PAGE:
The whimsical Moore introduces a satirical note into an otherwise serious text. Critical of Feramorz’s poetry as melodramatic and exaggerated, the pedantic Fadladeen brings the fanciful and exotic storytelling heavily down to earth. He dismisses the ghastly Mokanna as “an ill-favoured gentleman, with a veil over his face.” A charlatan who knows little about poetry or religion, he thinks himself qualified to pronounce upon both. In this character, Moore, who had suffered personally from the vituperative literary criticism of Sir Francis Jeffrey (1773-1850) in the Edinburgh Review, may have seized the opportunity to retaliate by pricking the bubble of critical pretentiousness.
The most fruitful way for readers to evaluate Lalla Rookh is to see it as Moore’s contemporaries saw it. The reading public had anticipated the work’s publication for six years. When the first readers of Lalla Rookh opened their copies in May, 1817, they found that Moore had not disappointed them in satisfying their voracious taste for all things Eastern. They had just learned of places like Bukhara, to which no European had been since the time of Queen Elizabeth I; the name of Kashmir evoked images of incomparable natural beauty, of perfumed gardens and limpid lakes. New scholarship had revealed the East for the first time to British readers, travelers had been writing exotic accounts, and poets knew the great theme of the time was the mysterious, remote, and opulent “Orient.” When the conquering British reached Delhi in 1803, the Taj Mahal in Agra and other fascinating examples of Indo-Islamic architecture became known to the West through paintings and engravings. Moore’s readers had already heard of Mughal India and the splendor of its Persianized culture. They had read William Beckford’s Vathek: An Arabian Tale (1786) and countless gothic novels set in the East as well as the translations by Sir William Jones of the Persian poetry of Hafez. Literary Britain was eager for more in such a book as Lalla Rookh.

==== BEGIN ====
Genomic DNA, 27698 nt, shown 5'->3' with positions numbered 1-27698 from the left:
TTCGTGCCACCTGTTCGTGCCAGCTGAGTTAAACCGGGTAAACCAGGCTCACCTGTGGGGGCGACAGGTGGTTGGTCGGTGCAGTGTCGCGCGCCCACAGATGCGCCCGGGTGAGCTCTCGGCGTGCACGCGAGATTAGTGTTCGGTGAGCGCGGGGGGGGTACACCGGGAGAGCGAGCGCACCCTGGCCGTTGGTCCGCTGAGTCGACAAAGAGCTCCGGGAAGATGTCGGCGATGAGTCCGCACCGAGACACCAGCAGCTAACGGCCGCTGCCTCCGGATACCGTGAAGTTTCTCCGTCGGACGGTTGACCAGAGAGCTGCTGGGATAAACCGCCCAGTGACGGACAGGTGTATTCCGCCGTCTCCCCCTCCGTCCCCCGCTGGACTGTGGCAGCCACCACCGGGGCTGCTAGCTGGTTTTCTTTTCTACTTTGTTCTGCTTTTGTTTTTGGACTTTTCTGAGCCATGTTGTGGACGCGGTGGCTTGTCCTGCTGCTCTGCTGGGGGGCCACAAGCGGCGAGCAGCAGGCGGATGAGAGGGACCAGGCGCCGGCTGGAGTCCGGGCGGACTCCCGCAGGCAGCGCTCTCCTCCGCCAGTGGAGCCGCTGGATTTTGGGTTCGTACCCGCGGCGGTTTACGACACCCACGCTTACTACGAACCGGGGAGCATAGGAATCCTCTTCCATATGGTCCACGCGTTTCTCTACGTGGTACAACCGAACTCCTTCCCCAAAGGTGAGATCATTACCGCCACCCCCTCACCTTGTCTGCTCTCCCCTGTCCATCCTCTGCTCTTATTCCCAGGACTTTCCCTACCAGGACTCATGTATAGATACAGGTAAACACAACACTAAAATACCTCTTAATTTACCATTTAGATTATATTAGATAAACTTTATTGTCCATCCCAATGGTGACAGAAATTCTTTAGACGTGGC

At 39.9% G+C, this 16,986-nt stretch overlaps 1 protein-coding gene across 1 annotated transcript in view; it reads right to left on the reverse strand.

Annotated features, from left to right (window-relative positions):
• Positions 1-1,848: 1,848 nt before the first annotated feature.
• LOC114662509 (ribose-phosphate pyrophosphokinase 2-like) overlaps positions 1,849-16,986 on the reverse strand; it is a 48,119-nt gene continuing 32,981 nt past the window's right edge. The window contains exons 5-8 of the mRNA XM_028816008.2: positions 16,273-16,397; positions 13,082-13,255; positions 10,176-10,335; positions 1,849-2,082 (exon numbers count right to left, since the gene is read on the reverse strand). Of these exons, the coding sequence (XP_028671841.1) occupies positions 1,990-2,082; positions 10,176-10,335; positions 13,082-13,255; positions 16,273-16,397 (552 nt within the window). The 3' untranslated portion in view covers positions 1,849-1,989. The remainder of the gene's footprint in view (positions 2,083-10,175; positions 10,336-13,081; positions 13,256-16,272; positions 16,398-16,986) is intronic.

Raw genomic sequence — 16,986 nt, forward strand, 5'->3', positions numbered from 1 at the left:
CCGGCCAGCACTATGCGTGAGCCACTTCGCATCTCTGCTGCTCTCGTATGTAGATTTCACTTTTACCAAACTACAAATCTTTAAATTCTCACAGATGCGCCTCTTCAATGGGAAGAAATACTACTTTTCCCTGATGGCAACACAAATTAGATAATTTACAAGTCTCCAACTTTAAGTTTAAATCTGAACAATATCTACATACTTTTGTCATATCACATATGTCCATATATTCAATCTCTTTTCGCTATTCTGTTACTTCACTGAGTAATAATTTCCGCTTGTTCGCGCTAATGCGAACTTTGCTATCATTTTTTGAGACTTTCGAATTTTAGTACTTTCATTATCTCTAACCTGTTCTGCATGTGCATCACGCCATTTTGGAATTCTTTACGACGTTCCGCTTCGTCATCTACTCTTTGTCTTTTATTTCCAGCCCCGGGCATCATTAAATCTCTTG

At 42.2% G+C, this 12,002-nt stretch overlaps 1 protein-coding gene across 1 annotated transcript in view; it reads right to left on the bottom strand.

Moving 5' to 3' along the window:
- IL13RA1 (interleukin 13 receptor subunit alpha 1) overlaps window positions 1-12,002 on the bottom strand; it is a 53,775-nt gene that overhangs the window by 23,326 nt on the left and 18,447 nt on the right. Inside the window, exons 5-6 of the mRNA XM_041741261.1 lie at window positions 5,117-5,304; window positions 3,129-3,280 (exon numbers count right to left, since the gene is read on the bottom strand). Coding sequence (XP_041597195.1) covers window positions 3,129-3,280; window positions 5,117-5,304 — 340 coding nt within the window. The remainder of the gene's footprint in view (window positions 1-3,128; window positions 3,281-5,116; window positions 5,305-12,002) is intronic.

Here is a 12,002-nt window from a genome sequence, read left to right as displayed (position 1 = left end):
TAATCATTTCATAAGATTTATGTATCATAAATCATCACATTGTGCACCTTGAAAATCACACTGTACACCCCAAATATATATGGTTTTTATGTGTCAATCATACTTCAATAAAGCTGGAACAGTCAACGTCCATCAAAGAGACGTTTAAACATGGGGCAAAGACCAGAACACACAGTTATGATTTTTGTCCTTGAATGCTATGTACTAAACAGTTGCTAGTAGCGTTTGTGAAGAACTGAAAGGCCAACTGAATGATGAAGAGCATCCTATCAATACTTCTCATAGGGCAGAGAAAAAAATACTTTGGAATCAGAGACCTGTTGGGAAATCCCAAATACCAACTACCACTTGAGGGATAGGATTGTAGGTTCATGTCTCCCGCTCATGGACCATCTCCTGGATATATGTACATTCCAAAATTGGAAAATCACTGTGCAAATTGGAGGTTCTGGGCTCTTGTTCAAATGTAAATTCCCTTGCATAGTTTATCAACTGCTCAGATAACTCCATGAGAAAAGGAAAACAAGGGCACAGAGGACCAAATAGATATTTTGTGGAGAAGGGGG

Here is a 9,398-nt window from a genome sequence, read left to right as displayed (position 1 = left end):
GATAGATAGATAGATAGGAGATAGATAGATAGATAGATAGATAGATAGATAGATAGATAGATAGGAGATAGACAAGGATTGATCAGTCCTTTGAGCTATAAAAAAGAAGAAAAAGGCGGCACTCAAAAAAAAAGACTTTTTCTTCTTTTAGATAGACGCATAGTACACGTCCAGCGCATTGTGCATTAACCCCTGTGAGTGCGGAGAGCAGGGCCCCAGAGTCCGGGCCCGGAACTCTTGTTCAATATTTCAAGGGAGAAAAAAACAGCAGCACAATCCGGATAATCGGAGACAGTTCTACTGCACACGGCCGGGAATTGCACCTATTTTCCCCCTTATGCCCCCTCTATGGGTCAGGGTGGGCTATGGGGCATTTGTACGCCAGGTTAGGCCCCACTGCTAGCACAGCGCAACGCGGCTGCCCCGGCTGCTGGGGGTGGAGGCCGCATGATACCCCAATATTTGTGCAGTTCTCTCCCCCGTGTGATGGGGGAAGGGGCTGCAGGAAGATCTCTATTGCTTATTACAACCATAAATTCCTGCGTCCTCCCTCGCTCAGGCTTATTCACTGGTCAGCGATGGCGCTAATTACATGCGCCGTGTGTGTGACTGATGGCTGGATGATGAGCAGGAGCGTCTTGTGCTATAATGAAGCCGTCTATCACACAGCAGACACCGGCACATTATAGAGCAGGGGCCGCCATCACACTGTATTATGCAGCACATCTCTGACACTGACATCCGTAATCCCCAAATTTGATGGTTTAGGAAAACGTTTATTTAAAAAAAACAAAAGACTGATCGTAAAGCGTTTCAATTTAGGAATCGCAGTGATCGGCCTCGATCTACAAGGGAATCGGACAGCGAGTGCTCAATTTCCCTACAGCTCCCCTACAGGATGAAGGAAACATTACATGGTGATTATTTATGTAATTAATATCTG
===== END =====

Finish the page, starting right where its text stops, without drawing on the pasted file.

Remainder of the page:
Moore’s readers reveled in the evocative power of the Eastern names and the images of wealth, power, and exotic beauty that Moore conjured up. Since the time of the heroic drama Aureng-Zebe (pr. 1675) by John Dryden, they would have known about the sixth and last of the great Mughal emperors, Aurungzebe. Moore’s readers were aware of the story of the love of Jahangir, the fourth great Mughal emperor, for Nur Mahal; they had recently been introduced to Persian folklore and the history of the conflicts between the Arabs and the pre-Islamic Persians. Moore’s detailed footnotes from respected authorities authenticated for his readers the images of the remote East, of “all Bocára’s vaunted gold” and of “all the gems of Samarcand,” of which they had read in Jones’s translations.
Just as the Prince Regent indulged himself by building his Royal Pavilion at Brighton—a Taj Mahal on the English Channel coast—Moore indulged his readers by bringing them the quintessential Romantic poem about the sumptuous East, replete with sensuous images of nightingales, roses, perfumed fountains, and shimmering gossamer veils. Moore’s readers could learn of the world of the remote East through the enchanted verses of Lalla Rookh and enjoy the love story of concealed identity in which all is well that ends well.